« Reply #3 on: September 14, 2013, 06:17:41 AM »
It's not necessary but it can help a lot, I've been producing for a bit and the more I learn on music theory the more I understand what makes the music good and what works/doesnt work

  • pxyc
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Re: Is it necessary to learn music theory to make music?
« Reply #4 on: September 14, 2013, 11:07:37 AM »
I agree with the rest of you - It's not necessary for making music, but if you want to understand what makes people like music and what makes them not, I would suggest learning at least the basics.

Re: Is it necessary to learn music theory to make music?
« Reply #5 on: April 02, 2015, 09:00:45 PM »
I used to belive that you didn't need it to be great so I avoided theory, now, while I still belive that, after spending some time learning a bit about the theory of it all, it has helped me immensley. It's almost like being a great musician is like being a great speaker, and a good music theory versed person is a great writer, and to be truly great, it's great to be both.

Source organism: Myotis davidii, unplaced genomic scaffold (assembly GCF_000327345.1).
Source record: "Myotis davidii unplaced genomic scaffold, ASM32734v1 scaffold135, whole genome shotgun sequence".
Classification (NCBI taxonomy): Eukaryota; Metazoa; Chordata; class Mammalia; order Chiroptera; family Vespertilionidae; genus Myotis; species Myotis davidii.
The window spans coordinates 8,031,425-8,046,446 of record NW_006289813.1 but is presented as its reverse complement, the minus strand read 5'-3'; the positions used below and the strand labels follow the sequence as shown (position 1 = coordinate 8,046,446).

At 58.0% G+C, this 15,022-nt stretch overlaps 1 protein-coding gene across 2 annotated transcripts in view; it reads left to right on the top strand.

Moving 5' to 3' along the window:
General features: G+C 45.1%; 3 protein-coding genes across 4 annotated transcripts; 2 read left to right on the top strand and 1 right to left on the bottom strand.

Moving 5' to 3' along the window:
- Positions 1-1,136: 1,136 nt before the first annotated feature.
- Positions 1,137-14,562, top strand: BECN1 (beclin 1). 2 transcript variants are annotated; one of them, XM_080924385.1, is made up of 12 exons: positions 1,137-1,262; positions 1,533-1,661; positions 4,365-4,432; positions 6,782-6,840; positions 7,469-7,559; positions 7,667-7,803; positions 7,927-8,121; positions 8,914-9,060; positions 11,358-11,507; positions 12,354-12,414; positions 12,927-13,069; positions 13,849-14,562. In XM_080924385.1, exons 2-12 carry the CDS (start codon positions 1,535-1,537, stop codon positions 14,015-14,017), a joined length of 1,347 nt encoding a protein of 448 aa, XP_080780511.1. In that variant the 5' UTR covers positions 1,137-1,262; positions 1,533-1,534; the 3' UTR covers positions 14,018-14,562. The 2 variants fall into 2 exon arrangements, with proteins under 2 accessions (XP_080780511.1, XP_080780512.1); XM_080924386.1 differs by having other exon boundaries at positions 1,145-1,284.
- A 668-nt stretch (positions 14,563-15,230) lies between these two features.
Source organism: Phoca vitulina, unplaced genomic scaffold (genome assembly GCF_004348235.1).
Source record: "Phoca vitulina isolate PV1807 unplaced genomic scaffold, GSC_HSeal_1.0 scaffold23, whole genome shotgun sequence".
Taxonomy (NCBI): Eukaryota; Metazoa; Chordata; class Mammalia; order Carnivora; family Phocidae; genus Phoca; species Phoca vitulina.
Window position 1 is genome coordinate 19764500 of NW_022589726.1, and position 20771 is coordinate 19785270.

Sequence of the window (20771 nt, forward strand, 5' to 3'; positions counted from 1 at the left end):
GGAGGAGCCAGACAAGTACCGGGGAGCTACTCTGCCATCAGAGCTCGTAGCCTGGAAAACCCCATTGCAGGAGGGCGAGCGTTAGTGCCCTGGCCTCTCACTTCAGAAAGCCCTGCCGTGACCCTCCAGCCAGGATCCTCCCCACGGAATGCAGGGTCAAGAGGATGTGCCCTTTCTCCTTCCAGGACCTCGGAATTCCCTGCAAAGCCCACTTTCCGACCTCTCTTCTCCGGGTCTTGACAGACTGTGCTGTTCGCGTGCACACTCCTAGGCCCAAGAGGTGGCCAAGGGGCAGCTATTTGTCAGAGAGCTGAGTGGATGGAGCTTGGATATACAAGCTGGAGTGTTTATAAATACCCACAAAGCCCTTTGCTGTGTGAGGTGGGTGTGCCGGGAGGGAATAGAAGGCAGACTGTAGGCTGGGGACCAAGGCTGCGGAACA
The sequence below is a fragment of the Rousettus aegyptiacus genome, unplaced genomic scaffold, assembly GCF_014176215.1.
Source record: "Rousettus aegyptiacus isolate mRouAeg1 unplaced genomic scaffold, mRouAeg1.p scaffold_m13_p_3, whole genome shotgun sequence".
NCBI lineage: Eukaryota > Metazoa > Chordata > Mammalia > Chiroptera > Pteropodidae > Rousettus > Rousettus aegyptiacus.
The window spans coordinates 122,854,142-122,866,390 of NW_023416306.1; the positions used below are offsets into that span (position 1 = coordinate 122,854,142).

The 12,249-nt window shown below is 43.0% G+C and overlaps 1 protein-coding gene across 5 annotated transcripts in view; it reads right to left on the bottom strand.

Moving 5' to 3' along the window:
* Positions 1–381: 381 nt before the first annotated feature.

• ImariFutari
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Re: Is it necessary to learn music theory to make music?
« Reply #6 on: April 03, 2015, 11:31:04 PM »
Music theory is definitely not necessary, as you can see that a lot of indie artists that're in charge of instrumentals and vocals are doing an amazing job (it's also a waste of college money).

I also think that it hinders creativity. When you have all this technical lingo going through your head while you're trying to create, you'll find yourself abiding by what everyone else has told you to do, rather than what you want to do.